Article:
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Reviewed August 2013
What is the official name of the FKTN gene?
The official name of this gene is “fukutin.”
FKTN is the gene's official symbol. The FKTN gene is also known by other names, listed below.
Read more about gene names and symbols on the About page.
What is the normal function of the FKTN gene?
The FKTN gene (formerly known as FCMD) provides instructions for making a protein called fukutin. This protein is present in many of the body's tissues but is particularly abundant in muscles used for movement (skeletal muscles), the heart, and the brain.
Although the exact function of fukutin is unclear, researchers predict that it may chemically modify a protein called alpha (α)-dystroglycan. Specifically, fukutin is thought to add chains of sugar molecules to α-dystroglycan through a process known as glycosylation. Glycosylation is critical for the normal function of α-dystroglycan.
The α-dystroglycan protein helps anchor the structural framework inside each cell (cytoskeleton) to the lattice of proteins and other molecules outside the cell (extracellular matrix). In skeletal muscles, glycosylated α-dystroglycan helps stabilize and protect muscle fibers. In the brain, it helps direct the movement (migration) of nerve cells (neurons) during early development.
How are changes in the FKTN gene related to health conditions?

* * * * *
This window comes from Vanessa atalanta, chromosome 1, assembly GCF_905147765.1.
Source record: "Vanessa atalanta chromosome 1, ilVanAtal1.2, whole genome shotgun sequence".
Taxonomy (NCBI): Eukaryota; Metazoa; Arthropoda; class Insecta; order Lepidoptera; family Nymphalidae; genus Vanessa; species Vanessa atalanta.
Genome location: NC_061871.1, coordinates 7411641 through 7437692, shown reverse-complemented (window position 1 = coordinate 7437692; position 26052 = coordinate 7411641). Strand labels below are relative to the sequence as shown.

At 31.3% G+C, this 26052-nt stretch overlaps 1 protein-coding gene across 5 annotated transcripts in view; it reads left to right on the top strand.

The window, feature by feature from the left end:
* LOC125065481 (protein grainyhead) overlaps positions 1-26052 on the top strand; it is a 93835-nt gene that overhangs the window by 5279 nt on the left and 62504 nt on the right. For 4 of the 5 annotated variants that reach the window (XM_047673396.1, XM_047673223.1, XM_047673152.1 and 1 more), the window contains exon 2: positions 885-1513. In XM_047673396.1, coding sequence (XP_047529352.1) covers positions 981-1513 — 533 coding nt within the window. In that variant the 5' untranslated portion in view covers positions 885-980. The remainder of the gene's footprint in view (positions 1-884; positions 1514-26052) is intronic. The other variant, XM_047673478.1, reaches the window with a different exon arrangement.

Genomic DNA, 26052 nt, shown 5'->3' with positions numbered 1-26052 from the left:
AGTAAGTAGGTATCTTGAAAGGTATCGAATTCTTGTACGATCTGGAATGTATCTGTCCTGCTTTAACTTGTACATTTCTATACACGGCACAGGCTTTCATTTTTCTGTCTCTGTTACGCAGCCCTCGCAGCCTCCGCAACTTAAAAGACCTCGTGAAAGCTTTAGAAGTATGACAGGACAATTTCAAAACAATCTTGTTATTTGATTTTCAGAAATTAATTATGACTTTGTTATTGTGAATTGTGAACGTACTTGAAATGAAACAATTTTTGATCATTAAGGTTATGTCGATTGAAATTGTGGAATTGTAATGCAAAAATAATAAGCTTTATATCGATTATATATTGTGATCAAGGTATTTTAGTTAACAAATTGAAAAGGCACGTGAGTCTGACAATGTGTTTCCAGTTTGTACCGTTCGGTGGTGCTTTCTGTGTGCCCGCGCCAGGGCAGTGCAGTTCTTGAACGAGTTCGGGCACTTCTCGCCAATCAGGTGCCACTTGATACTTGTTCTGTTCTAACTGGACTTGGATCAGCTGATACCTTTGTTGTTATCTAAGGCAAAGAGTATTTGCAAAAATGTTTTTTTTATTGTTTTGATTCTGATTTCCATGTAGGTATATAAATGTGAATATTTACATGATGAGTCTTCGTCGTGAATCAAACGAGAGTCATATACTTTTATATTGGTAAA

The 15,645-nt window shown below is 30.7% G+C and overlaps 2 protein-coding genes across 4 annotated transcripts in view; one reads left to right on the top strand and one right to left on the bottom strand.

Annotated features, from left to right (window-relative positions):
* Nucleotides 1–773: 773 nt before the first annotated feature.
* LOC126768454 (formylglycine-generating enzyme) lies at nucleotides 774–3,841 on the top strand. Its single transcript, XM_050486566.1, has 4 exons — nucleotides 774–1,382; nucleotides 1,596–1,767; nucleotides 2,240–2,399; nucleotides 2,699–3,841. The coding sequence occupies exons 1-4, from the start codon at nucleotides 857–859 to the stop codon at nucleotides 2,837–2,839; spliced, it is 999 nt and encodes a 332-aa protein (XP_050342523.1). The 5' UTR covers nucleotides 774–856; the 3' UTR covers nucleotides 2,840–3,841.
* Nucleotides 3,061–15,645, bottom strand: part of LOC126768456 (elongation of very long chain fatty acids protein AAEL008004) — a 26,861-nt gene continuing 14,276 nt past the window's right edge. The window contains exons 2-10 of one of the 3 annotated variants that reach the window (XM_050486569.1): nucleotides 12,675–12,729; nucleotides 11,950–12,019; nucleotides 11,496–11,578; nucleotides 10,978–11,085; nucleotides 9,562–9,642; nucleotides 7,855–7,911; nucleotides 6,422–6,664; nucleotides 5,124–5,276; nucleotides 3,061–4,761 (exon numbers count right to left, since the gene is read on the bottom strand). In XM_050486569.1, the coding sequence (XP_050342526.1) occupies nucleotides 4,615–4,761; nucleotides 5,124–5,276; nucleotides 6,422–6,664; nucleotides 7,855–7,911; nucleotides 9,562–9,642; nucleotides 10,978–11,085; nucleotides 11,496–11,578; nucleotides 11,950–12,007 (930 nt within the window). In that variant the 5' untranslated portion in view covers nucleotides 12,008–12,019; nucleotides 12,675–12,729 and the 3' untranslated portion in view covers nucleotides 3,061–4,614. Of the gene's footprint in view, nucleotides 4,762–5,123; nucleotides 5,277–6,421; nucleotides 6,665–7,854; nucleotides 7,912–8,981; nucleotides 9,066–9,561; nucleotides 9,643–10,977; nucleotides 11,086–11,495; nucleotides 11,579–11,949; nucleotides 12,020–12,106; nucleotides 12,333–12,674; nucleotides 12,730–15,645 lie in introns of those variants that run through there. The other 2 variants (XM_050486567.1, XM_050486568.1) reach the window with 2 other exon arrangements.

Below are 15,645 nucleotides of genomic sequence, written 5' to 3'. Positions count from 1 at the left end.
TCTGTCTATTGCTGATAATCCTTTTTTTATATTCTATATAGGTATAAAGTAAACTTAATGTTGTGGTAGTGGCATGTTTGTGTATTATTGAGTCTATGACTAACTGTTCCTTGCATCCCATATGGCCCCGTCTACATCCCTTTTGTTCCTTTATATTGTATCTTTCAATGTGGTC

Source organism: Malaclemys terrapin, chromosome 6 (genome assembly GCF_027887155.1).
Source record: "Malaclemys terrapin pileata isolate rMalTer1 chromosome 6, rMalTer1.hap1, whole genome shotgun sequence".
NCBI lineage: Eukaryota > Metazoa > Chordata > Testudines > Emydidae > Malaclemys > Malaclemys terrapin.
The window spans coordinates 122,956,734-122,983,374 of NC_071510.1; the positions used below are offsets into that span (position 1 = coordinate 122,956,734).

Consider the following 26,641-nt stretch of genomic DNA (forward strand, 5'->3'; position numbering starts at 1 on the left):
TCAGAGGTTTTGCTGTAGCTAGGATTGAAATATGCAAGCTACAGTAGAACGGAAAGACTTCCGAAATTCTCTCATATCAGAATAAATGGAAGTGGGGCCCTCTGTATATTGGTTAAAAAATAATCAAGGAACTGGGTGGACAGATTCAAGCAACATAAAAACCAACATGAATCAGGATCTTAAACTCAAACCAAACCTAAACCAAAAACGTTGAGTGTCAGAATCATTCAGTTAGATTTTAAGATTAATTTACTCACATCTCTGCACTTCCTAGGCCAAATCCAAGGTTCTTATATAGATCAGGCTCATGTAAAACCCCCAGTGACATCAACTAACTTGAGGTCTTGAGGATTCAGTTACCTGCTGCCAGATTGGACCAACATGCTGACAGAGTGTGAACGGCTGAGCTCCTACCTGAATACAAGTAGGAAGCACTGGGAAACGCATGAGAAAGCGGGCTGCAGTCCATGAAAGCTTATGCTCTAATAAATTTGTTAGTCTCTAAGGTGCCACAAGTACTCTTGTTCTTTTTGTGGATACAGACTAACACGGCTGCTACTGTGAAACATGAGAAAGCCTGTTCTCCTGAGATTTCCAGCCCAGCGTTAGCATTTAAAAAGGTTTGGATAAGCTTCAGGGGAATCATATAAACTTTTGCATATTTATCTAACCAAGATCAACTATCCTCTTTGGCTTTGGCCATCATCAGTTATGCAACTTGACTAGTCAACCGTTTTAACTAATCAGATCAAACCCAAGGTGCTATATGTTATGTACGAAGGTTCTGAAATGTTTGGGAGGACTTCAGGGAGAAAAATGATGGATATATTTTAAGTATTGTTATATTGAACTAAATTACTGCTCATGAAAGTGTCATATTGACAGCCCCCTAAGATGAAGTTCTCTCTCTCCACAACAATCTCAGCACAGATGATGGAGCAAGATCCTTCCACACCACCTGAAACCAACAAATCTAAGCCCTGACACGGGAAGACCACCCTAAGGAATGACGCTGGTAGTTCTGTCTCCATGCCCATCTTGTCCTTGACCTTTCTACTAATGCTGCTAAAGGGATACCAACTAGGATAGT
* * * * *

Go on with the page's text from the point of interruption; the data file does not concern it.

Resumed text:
Genetics Home Reference provides information about limb-girdle muscular dystrophy, which is also associated with changes in the FKTN gene.
Where is the FKTN gene located?
Cytogenetic Location: 9q31.2
Molecular Location on chromosome 9: base pairs 105,558,119 to 105,641,118
(Homo sapiens Annotation Release 107, GRCh38.p2) (
The FKTN gene is located on the long (q) arm of chromosome 9 at position 31.2.
More precisely, the FKTN gene is located from base pair 105,558,119 to base pair 105,641,118 on chromosome 9.
See How do geneticists indicate the location of a gene? in the Handbook.
Where can I find additional information about FKTN?
You and your healthcare professional may find the following resources about FKTN helpful.
You may also be interested in these resources, which are designed for genetics professionals and researchers.
What other names do people use for the FKTN gene or gene products?
See How are genetic conditions and genes named? in the Handbook.
Where can I find general information about genes?
The Handbook provides basic information about genetics in clear language.
These links provide additional genetics resources that may be useful.
What glossary definitions help with understanding FKTN?
cardiomyopathy ; cell ; congenital ; cytoskeleton ; dilated ; DNA ; extracellular ; extracellular matrix ; gene ; glycosylation ; insertion ; kilobase ; muscle cells ; muscular dystrophy ; mutation ; neuronal migration ; population ; protein ; syndrome
You may find definitions for these and many other terms in the Genetics Home Reference Glossary.
See also Understanding Medical Terminology.
References (14 links)
The resources on this site should not be used as a substitute for professional medical care or advice. Users seeking information about a personal genetic disease, syndrome, or condition should consult with a qualified healthcare professional. See How can I find a genetics professional in my area? in the Handbook.